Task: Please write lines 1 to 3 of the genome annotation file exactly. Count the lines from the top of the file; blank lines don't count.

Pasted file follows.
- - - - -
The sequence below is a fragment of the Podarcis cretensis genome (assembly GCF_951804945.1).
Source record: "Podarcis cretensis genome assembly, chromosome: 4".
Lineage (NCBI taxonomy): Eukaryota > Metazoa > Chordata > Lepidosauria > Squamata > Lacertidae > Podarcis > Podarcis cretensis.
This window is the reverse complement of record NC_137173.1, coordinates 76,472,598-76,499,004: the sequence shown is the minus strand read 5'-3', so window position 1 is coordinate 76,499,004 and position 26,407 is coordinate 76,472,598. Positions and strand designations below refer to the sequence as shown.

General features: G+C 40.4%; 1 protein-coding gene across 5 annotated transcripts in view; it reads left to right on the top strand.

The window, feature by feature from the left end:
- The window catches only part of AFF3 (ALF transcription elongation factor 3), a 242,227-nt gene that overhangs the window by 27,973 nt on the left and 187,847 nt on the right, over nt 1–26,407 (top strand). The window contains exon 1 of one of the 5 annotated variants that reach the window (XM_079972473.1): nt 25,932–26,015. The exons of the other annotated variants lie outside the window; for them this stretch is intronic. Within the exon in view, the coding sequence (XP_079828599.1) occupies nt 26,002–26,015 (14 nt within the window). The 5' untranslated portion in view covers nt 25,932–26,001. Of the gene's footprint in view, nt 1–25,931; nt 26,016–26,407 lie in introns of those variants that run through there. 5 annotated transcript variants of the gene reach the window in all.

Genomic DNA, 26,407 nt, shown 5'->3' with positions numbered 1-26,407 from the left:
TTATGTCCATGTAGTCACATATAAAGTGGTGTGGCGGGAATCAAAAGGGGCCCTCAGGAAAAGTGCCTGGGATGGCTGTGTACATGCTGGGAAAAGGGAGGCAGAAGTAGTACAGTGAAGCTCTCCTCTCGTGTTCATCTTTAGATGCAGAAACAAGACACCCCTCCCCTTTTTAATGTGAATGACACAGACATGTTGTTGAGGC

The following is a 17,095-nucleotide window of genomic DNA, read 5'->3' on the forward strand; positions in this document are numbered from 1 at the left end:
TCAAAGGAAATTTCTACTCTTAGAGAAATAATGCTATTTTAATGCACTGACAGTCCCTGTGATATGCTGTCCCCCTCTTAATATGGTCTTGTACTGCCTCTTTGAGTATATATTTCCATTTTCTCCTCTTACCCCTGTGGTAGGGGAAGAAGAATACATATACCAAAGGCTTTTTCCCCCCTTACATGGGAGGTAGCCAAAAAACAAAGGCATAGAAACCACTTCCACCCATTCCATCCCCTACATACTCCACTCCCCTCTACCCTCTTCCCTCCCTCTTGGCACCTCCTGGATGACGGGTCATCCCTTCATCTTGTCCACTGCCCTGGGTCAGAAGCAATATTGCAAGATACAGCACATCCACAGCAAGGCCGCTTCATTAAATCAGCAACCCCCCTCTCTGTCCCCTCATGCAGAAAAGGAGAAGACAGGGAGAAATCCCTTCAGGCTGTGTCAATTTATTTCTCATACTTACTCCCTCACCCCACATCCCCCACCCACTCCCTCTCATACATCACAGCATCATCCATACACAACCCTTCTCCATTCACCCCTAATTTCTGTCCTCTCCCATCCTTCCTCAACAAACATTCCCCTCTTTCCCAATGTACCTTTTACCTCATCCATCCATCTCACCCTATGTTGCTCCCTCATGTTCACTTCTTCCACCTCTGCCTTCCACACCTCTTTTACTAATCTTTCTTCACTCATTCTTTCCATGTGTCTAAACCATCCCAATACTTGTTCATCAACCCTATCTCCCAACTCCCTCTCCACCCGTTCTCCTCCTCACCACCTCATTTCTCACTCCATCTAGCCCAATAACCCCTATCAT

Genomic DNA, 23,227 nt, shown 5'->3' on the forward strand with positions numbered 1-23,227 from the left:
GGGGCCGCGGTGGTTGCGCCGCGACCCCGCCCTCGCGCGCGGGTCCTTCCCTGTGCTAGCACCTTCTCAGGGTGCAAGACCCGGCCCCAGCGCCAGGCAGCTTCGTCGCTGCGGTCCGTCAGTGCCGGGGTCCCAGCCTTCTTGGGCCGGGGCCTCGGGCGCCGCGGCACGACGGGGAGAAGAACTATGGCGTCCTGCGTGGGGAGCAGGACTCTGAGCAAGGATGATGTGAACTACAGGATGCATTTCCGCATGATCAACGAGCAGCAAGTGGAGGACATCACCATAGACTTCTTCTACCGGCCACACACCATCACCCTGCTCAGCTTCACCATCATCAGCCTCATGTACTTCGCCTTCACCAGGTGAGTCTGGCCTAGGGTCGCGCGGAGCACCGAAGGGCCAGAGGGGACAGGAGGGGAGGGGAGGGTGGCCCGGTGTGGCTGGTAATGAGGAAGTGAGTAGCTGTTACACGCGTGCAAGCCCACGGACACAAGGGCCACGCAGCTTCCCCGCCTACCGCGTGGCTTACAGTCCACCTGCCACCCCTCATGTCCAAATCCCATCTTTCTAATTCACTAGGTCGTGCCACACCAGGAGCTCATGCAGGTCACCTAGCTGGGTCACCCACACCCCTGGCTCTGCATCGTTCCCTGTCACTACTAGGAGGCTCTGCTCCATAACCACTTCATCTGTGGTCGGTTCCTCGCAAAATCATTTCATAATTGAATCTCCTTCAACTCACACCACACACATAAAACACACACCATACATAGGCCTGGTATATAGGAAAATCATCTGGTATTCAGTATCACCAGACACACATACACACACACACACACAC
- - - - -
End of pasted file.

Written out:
The sequence below is a fragment of the Podarcis cretensis genome (assembly GCF_951804945.1).
Source record: "Podarcis cretensis genome assembly, chromosome: 4".
Lineage (NCBI taxonomy): Eukaryota > Metazoa > Chordata > Lepidosauria > Squamata > Lacertidae > Podarcis > Podarcis cretensis.